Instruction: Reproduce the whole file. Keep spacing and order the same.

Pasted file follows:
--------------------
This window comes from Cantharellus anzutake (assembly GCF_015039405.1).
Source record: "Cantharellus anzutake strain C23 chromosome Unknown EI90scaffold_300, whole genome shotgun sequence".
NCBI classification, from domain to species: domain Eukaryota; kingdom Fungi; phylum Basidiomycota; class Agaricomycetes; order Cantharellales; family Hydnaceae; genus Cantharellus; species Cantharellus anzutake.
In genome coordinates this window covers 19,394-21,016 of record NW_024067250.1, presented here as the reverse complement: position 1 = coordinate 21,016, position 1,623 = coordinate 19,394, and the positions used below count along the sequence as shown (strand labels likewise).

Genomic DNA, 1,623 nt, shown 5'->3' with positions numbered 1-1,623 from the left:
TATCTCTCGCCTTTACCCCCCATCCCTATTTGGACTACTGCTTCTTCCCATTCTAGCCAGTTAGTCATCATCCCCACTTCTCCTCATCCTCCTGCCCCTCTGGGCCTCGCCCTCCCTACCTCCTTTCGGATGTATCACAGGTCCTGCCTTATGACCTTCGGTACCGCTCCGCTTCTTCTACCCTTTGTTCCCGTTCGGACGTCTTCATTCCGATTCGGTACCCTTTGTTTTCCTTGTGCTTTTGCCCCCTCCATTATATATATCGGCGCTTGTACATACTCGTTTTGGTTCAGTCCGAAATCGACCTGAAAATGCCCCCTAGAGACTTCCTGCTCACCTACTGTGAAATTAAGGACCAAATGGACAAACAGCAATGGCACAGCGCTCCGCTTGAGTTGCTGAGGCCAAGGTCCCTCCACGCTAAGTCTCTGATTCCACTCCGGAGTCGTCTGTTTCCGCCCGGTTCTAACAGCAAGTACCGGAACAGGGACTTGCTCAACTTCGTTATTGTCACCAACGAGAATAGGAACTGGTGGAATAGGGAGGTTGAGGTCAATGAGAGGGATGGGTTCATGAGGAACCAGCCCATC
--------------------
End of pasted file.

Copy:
This window comes from Cantharellus anzutake (assembly GCF_015039405.1).
Source record: "Cantharellus anzutake strain C23 chromosome Unknown EI90scaffold_300, whole genome shotgun sequence".
NCBI classification, from domain to species: domain Eukaryota; kingdom Fungi; phylum Basidiomycota; class Agaricomycetes; order Cantharellales; family Hydnaceae; genus Cantharellus; species Cantharellus anzutake.
In genome coordinates this window covers 19,394-21,016 of record NW_024067250.1, presented here as the reverse complement: position 1 = coordinate 21,016, position 1,623 = coordinate 19,394, and the positions used below count along the sequence as shown (strand labels likewise).

Genomic DNA, 1,623 nt, shown 5'->3' with positions numbered 1-1,623 from the left:
TATCTCTCGCCTTTACCCCCCATCCCTATTTGGACTACTGCTTCTTCCCATTCTAGCCAGTTAGTCATCATCCCCACTTCTCCTCATCCTCCTGCCCCTCTGGGCCTCGCCCTCCCTACCTCCTTTCGGATGTATCACAGGTCCTGCCTTATGACCTTCGGTACCGCTCCGCTTCTTCTACCCTTTGTTCCCGTTCGGACGTCTTCATTCCGATTCGGTACCCTTTGTTTTCCTTGTGCTTTTGCCCCCTCCATTATATATATCGGCGCTTGTACATACTCGTTTTGGTTCAGTCCGAAATCGACCTGAAAATGCCCCCTAGAGACTTCCTGCTCACCTACTGTGAAATTAAGGACCAAATGGACAAACAGCAATGGCACAGCGCTCCGCTTGAGTTGCTGAGGCCAAGGTCCCTCCACGCTAAGTCTCTGATTCCACTCCGGAGTCGTCTGTTTCCGCCCGGTTCTAACAGCAAGTACCGGAACAGGGACTTGCTCAACTTCGTTATTGTCACCAACGAGAATAGGAACTGGTGGAATAGGGAGGTTGAGGTCAATGAGAGGGATGGGTTCATGAGGAACCAGCCCATC